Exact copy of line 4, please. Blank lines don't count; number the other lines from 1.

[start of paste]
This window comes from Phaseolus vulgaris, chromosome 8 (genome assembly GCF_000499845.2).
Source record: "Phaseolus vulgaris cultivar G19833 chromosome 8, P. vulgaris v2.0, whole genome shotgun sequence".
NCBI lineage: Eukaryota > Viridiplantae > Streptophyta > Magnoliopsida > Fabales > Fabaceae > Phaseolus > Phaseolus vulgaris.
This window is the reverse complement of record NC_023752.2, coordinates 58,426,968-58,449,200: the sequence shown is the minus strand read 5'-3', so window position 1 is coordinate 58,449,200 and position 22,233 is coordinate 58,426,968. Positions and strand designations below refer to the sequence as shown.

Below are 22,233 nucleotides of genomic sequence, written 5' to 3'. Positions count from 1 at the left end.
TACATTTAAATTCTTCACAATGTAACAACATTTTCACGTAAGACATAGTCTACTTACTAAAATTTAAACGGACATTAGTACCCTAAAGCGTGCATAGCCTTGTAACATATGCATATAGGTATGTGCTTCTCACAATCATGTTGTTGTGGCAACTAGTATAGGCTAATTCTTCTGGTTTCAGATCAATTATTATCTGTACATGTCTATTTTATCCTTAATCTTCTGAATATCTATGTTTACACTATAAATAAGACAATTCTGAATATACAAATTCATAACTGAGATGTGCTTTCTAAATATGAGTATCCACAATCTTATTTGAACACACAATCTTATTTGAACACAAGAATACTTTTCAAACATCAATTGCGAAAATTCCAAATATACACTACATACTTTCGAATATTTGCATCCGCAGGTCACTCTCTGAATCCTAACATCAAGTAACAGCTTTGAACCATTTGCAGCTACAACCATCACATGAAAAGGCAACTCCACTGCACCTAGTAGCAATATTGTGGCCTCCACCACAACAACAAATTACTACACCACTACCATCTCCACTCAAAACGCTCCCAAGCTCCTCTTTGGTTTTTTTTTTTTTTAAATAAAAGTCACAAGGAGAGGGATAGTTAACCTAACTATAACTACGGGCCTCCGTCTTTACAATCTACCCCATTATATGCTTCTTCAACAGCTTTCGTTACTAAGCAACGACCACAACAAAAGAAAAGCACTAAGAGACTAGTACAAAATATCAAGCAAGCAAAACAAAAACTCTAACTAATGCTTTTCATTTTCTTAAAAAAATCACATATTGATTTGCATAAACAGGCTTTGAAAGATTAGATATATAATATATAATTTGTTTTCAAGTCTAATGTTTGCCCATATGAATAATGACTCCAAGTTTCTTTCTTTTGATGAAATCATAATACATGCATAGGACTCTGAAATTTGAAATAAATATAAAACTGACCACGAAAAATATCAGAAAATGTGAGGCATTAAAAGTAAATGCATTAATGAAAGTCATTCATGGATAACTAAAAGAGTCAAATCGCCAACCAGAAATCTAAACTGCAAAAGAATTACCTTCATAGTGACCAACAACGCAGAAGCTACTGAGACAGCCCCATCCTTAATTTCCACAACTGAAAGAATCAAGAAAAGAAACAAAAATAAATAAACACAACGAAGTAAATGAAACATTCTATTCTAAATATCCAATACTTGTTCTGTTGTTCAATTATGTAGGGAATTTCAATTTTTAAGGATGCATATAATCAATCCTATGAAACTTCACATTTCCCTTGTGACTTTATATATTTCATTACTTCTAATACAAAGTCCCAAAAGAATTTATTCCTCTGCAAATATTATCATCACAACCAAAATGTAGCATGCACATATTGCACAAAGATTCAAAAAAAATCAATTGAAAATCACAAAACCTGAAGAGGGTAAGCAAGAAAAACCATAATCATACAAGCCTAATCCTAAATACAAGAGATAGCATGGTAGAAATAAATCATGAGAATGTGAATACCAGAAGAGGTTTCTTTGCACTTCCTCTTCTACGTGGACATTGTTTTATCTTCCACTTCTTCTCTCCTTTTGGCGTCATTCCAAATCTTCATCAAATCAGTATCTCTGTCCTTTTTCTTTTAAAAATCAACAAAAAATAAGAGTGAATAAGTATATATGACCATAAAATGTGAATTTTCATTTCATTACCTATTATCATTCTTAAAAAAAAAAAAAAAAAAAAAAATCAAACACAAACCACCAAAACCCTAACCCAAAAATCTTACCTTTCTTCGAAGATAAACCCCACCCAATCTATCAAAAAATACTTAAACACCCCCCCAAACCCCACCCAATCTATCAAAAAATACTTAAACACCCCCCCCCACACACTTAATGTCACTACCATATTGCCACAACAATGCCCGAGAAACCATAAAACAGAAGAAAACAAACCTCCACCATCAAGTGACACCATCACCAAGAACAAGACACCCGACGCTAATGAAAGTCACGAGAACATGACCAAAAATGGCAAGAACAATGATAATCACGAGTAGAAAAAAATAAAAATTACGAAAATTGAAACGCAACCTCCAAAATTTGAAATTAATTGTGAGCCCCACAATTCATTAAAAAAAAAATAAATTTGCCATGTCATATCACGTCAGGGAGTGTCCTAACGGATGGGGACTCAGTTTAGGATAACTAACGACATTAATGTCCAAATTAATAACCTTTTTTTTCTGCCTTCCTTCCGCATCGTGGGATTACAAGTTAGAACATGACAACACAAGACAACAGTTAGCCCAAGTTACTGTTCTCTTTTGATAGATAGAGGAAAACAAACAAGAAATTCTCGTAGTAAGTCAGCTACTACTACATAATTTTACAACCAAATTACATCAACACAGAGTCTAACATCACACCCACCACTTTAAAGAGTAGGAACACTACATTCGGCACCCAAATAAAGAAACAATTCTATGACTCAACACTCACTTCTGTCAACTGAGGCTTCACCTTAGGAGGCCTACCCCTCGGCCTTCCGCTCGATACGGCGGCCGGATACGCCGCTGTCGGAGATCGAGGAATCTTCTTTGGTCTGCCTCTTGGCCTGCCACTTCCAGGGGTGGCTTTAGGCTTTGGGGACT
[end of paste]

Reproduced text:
This window is the reverse complement of record NC_023752.2, coordinates 58,426,968-58,449,200: the sequence shown is the minus strand read 5'-3', so window position 1 is coordinate 58,449,200 and position 22,233 is coordinate 58,426,968. Positions and strand designations below refer to the sequence as shown.